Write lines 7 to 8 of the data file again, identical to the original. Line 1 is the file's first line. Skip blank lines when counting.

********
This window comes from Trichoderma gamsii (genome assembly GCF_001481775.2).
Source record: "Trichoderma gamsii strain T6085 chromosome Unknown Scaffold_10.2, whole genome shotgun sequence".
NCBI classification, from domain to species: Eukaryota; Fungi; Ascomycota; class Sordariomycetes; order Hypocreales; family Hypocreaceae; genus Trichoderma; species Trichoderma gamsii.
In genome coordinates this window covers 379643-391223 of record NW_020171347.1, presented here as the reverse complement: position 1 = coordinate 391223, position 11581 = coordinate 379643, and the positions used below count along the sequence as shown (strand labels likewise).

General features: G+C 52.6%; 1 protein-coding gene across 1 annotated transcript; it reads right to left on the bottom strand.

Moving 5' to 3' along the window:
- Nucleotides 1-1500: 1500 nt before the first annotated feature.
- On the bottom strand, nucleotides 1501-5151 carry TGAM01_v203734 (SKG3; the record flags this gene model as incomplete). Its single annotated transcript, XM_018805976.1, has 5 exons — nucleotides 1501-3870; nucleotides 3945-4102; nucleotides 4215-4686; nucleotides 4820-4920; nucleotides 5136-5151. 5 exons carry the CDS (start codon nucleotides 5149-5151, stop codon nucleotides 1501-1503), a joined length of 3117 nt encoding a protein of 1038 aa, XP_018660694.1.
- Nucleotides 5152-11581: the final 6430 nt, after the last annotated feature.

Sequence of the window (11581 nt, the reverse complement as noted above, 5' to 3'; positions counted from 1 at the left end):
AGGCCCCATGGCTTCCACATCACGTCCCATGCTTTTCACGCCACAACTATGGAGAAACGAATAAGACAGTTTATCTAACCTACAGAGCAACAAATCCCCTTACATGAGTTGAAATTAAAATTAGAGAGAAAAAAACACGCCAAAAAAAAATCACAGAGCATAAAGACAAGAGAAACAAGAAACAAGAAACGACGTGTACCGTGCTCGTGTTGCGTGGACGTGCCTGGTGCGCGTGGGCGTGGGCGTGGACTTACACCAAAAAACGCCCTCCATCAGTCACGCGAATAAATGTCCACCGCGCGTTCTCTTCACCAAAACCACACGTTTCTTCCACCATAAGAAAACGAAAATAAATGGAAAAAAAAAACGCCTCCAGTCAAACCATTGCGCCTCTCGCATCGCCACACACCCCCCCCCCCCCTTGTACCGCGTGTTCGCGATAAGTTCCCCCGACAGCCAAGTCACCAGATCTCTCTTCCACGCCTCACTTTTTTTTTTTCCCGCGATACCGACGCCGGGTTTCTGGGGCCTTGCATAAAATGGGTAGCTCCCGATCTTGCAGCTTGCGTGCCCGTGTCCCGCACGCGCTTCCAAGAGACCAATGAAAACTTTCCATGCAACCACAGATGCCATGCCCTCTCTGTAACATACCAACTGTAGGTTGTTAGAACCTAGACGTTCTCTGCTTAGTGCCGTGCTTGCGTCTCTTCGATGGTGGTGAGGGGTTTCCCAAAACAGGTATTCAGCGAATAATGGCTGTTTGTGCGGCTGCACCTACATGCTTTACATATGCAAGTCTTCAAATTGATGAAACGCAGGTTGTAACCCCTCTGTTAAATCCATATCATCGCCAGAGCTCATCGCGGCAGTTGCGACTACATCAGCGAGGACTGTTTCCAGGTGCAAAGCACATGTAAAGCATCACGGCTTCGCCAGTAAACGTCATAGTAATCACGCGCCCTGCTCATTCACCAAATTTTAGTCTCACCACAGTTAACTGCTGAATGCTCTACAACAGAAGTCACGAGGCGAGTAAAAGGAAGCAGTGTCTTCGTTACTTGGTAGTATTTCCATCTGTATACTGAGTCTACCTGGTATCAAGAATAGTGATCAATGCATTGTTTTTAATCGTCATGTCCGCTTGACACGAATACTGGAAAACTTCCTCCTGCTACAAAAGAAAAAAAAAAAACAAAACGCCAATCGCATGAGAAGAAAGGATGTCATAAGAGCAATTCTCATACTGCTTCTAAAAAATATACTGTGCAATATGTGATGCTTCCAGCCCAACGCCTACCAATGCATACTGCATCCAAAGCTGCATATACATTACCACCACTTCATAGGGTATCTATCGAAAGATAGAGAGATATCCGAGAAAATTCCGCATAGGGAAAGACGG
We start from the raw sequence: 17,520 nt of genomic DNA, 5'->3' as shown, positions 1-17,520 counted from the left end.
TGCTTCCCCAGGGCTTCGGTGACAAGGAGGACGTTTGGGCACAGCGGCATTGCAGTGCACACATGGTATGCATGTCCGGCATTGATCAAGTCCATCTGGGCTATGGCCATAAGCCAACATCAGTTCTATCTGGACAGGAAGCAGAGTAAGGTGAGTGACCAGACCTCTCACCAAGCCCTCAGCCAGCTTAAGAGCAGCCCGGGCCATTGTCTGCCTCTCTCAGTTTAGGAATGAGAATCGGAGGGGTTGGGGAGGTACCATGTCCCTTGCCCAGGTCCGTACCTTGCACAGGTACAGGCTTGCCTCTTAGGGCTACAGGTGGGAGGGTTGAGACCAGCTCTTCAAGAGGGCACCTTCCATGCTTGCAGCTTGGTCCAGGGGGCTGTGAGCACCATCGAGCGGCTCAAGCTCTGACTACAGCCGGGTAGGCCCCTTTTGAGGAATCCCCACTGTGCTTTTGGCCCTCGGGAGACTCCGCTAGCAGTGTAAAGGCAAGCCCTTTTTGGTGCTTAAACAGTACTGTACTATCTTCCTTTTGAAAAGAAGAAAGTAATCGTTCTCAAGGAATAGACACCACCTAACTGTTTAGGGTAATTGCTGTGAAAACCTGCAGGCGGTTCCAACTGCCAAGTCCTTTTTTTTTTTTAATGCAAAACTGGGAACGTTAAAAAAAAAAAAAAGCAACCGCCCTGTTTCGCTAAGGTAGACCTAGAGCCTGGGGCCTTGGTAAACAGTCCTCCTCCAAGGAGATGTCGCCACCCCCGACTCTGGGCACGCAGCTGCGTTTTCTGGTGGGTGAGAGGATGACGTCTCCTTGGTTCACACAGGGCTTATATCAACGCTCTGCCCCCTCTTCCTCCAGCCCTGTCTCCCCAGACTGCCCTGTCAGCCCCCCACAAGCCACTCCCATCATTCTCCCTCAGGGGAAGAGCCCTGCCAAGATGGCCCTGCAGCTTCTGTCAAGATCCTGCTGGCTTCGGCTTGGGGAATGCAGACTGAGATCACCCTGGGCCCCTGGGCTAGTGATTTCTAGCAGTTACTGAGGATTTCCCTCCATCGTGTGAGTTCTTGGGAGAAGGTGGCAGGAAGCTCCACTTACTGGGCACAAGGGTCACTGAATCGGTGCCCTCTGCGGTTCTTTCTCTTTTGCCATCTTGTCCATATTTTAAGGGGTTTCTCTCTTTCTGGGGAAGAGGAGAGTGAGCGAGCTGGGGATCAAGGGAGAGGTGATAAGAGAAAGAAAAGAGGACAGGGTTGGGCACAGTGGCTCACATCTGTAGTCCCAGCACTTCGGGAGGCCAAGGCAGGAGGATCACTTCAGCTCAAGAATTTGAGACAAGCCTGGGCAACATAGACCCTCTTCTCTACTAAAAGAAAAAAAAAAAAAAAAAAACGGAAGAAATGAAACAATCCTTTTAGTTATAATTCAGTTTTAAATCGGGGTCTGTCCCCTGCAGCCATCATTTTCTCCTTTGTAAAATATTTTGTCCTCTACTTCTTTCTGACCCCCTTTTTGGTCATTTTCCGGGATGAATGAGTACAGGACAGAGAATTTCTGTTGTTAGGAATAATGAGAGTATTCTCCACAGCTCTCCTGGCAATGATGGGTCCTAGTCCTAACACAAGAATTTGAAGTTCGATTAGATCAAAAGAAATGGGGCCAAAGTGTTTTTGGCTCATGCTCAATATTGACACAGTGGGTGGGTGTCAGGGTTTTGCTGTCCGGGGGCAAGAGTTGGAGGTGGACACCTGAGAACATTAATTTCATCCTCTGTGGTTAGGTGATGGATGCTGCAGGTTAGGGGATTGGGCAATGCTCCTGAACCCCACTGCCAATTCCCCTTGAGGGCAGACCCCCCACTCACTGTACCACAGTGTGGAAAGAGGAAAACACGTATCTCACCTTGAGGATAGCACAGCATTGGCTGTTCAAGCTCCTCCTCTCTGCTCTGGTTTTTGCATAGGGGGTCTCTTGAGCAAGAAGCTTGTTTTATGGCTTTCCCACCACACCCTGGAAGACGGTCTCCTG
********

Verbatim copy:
- Nucleotides 1-1500: 1500 nt before the first annotated feature.
- On the bottom strand, nucleotides 1501-5151 carry TGAM01_v203734 (SKG3; the record flags this gene model as incomplete). Its single annotated transcript, XM_018805976.1, has 5 exons — nucleotides 1501-3870; nucleotides 3945-4102; nucleotides 4215-4686; nucleotides 4820-4920; nucleotides 5136-5151. 5 exons carry the CDS (start codon nucleotides 5149-5151, stop codon nucleotides 1501-1503), a joined length of 3117 nt encoding a protein of 1038 aa, XP_018660694.1.